As it turns out you can run the GoG version of Unreal Tournament 2004 natively on Mac OS X by injecting the full game's files into the official demo and a few little tricks. The original guide can be found here, but I think it's a good idea to include it here as well so more people can find it. I can confirm that it does work on Mac OS X 1.8 Mountain Lion. I'd appreciate if this thread got pinned.
What you need:
The full game (retail or GoG, shouldn't matter, I used the GoG version), the Mac demo, the latest Mac patch for the full game (important!) and a way to install the Windows version. You don't need to be able to run it, just to install it. Use a Windows machine, Bootcamp, a virtual machine, Wine, Crossover or Wineskin. Personally I recommend Wineskin as you can just throw your wrapper away after you're done. When you have everything ready we can start the procedure
Step 0: Preparations
Get the demo and the patch from the internet, they should be easy to find with a quick google search. The version of the patch I used was 3369-2, which should be tha latest one to my knowledge. Install the Windows version in any way you want, we just need the game files and we will need to be able to look into the registry. Put the Demo and the patching application somewhere on your hard drive, the desktop should be good for now. Don't worry if the Demo won't run on Lion or Mountain Lion, we will take care of that later
Step 1: Renaming (yes, this is important as well)
Rename the Demo to Unreal Tournament 2004, you need to strip the "Demo" out of the name. Right-click the demo and choose Show Package Contents to see the application's contents. Each Mac application is a bundle of various files. Go to Contents -> Mac OS and rename the file to the same name as the app itself.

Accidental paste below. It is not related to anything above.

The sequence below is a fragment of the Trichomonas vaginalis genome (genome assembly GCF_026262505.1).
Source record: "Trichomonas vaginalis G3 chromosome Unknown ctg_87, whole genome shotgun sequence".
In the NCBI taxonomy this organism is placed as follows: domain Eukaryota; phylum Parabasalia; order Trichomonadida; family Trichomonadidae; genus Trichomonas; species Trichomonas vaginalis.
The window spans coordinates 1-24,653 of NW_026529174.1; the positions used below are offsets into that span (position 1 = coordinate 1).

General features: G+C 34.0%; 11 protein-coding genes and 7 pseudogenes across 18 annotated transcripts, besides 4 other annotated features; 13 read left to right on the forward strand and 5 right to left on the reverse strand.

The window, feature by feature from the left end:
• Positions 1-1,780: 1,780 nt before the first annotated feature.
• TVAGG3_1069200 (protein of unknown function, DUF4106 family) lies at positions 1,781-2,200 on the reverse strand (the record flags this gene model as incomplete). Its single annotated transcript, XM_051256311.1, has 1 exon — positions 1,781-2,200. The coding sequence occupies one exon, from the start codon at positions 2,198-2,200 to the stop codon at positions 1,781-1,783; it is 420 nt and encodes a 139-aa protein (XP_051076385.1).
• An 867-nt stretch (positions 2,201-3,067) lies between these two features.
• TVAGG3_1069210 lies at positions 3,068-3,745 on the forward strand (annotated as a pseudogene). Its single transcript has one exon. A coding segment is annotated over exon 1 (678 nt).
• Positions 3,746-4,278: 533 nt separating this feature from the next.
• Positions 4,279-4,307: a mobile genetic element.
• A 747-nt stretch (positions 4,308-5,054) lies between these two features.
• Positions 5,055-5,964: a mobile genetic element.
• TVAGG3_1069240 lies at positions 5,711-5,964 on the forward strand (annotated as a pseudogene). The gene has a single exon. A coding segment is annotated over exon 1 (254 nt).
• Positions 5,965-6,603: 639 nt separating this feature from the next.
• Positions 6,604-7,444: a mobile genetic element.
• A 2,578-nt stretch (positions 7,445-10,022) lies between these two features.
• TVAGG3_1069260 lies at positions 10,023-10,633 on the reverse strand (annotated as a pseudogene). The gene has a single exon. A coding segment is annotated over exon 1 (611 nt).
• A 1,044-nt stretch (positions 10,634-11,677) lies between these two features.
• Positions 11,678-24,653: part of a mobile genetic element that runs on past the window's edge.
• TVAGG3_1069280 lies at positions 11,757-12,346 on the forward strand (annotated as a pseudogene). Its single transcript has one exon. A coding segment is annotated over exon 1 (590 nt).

Step 2: Injection
Again, right click the demo > Show Package Contents. You will see various folders related to the game. You goal is to replace each folder's contents with the full game's contents. If a file already exists replace it with the full version.
Step 3: Patching
The demo is a pure Power PC application and won't run on Lion or any newer version of Mac OS X. The official patch however adds Intel code, making the game run again. Launch the patch application, say you will browse to the game's location yourself, do so and continue despite possible warnings. This will take a while but the patcher will finish eventually. Your game will now be able to run
Step 4: CD Key
You still need to insert your CD key. If you have a retail copy you know where it is, if you have the GoG version you need to find the key in the registry of your Wine setup, BootCamp partition or whatever you used. Navigate in the registry to HKEY_LOCAL_MACHINE/Software/Unreal Technology/Installed Apps/UT2004/CDKey.